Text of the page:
"THE RETURN TO THE ROCK"
Vol III No. 9
THE RETURN TO THE ROCK
Corregidor is to Manila bay what a fuse is to a bomb.
If the fuse doesn’t work; the bomb is a dud.
The Japs hoped to turn Manila
bay into a dud for the Americans by keeping Corregidor. At best they thought
they could keep it indefinitely. At worst, they were confident of inflicting
fearsome casualties on the American force that would come back to take it. Three
years before, after violent artillery shelling had pulverized its antiquated
fortifications, the Japs had assaulted the rock and had been handed 8,000
casualties by Gen. Wainwright’s troops in the first 15 hours. Now, in their
hands, it was a death trap – a kind of hell-hole where fanatical Japs love to
make a suicide stand – a massive tunneled rock with hundreds of caves and hiding
places that would give them a wall for their backs and a shelter for their heads
– the kind of place where they couldn’t be blasted out, where the enemy would
have to come and get them across the water and up the cliffs.
It was a fine gruesome
prospect, only the Americans didn’t want any of it. Instead of coming across the
water and working up, they started at the top and went down, and the Japs found
that their guns pointed in every direction except up, and that their tunnels and
caves faced the wrong way, and that shelters over their heads protected from
bombs, yes, but they also hid the Americans which was very bad. In fact
everything was very bad and couldn’t have been much worse as far as the Japs
were concerned. They put up effective resistance for only two weeks and all
6,000 plus of them were killed, except the 24 who were captured. Two hundred and
ten American soldiers lost their lives.
operation was the end product of 30 months’ development in the art of
triphibious warfare. All the tools and specialists of air, ground and
naval forces were pooled together to turn out a perfect job.
Corregidor return drama developed along the classic Allied pattern. With
enemy air and naval strength thoroughly knocked out by Navy carrier
forces and the Fifth Air Force, and with MacArthur racing toward Manila,
Corregidor, as a battlefield, was virtually isolated by 23 January , the
day Fifth Air Force bombers began neutralizing it and the neighboring
mutually supporting fortresses of Carabao, Caballo and Fort Drum. On 13
February, three days before D-Day, the Navy pitched in with shelling by
cruises and destroyers. With the enemy paralyzed and dazed, minesweepers
cleared the waters around Corregidor. After D-Day dawn bombing by
heavies, followed by A-20s, V Troop Carrier Command landed paratroops on
top of the smoking rock. They found only scattered opposition and set up
positions to cover amphibious forces arriving exactly two hours later.
Shortly thereafter reinforcements could get in without serious
opposition and from then on it was just an earth-quaking explosion at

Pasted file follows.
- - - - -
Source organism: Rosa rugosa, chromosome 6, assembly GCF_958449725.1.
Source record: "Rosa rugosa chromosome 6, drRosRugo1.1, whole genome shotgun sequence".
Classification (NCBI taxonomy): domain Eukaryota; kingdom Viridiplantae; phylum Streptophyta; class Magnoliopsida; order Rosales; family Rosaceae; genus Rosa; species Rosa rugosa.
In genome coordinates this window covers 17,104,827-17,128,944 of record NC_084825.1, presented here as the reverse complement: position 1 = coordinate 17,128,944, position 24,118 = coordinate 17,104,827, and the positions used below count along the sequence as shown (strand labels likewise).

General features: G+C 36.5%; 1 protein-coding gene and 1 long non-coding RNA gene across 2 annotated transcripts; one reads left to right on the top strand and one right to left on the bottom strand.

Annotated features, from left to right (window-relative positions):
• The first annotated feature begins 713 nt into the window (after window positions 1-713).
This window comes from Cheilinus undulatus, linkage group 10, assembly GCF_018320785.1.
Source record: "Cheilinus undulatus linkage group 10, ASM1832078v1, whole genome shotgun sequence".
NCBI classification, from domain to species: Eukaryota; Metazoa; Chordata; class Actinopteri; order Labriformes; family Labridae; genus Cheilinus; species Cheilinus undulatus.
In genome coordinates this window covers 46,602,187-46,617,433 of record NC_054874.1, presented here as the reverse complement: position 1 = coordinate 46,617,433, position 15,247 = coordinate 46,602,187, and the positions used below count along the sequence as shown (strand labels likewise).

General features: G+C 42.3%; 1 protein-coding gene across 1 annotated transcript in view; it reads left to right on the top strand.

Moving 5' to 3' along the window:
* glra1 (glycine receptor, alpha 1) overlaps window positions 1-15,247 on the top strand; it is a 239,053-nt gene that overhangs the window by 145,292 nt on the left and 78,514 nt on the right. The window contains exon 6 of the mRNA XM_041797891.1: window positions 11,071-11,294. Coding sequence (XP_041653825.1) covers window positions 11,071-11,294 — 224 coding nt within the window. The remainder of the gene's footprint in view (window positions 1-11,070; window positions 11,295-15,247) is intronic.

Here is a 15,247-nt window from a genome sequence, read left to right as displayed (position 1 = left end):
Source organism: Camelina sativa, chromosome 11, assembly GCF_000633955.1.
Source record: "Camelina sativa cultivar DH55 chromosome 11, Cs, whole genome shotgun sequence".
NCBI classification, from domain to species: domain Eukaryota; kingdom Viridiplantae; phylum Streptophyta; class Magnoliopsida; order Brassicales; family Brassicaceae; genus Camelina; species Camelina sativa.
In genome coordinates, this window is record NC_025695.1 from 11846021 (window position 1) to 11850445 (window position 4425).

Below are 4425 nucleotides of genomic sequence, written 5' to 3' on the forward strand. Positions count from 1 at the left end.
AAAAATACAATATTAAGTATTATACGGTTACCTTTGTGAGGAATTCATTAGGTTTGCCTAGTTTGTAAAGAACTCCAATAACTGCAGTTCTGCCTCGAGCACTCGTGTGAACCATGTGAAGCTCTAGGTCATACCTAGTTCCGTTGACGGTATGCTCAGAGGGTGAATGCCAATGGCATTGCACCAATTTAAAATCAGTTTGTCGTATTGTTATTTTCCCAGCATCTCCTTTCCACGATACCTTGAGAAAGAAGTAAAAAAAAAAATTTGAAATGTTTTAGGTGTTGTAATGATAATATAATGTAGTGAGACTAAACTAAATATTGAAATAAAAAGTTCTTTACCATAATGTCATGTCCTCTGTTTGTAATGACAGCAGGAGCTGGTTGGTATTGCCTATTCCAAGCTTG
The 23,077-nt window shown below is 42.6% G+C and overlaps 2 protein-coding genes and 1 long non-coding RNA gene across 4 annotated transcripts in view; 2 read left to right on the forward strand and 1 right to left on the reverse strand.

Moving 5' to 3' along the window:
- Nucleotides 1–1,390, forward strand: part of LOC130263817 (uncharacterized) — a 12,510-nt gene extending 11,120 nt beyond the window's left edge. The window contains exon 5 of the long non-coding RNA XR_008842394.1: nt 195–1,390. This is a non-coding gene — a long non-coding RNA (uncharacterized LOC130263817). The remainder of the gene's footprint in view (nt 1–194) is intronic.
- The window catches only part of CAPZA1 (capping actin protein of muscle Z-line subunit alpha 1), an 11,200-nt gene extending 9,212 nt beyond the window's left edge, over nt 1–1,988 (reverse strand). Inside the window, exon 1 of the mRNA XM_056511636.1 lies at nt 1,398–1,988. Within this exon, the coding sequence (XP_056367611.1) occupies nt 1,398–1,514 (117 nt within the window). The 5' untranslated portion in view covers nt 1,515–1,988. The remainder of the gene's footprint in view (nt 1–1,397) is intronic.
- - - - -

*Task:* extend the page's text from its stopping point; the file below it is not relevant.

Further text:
Monkey Point as a group of Japs blew themselves up in a typical gesture
of defiant frustration.
The plan works.
Paratroops are in control of Topside. the first wave
of landing craft has unloaded at South Dock and all
except one boat are on the way out as the second
wave comes in. Smoke on the beach is probably from
The picture on the preceding pages indicates why it
was decided to invade Corregidor from the air. Obviously, the only
landing beach is in the vicinity of South Dock and obviously any troops
put ashore there would have a bottle-necked, murderous fight to reach
Topside. An air landing was perilous and problematic but it was the only
alternative to slaughter.
feasibility of the paratroop landing on Topside was predicated on two
assumptions. The first was that it would catch the Japs flatfooted –
below ground and waiting patiently for the amphibious assault. The
second was that a pre-invasion air-naval bombardment, carried right up
to the first paradrop, would drive any Topside Japs to cover long enough
for the troops to hit the ground and consolidate their position.
One of warfare's most thrilling
scenes unfolds as paratroops of 503rd Regiment descend in
bomb-shattered grove beyond the swimming pool U.S. officers
used before Pearl Harbor.
assumptions were correct. The first two lifts of the 503rd Parachute
Regimental Combat Team found so little opposition that the third lift
went to the rock by boat to avoid drop casualties.
amphibious landing at South Dock, covered by air bombardment and fleet
units firing into Jap positions at point blank range, was carried out by
units of the 3rd Battalion,
Thereafter, the two forces on shore, one on Topside and one at South
Dock, concentrated on joining up, while air and naval units operated "on
call" to blow up strongpoints. Once this rendezvous had been
accomplished and supply lines had been secured, the battle for
Corregidor settled down to the ugly nauseating business of wiping out
the cornered Japs. Mortars, flame throwers and 75mm guns kept them holed
up, and demolition crews sealed them underground. Even then, they were
dangerous. Our worst casualties of the campaign came from the suicide
explosions of entombed Japs.
The text is reproduced from the Vol III No. 9 (Sept-Oct 1945) edition
of IMPACT, the Army Air Forces' Confidential Picture History of World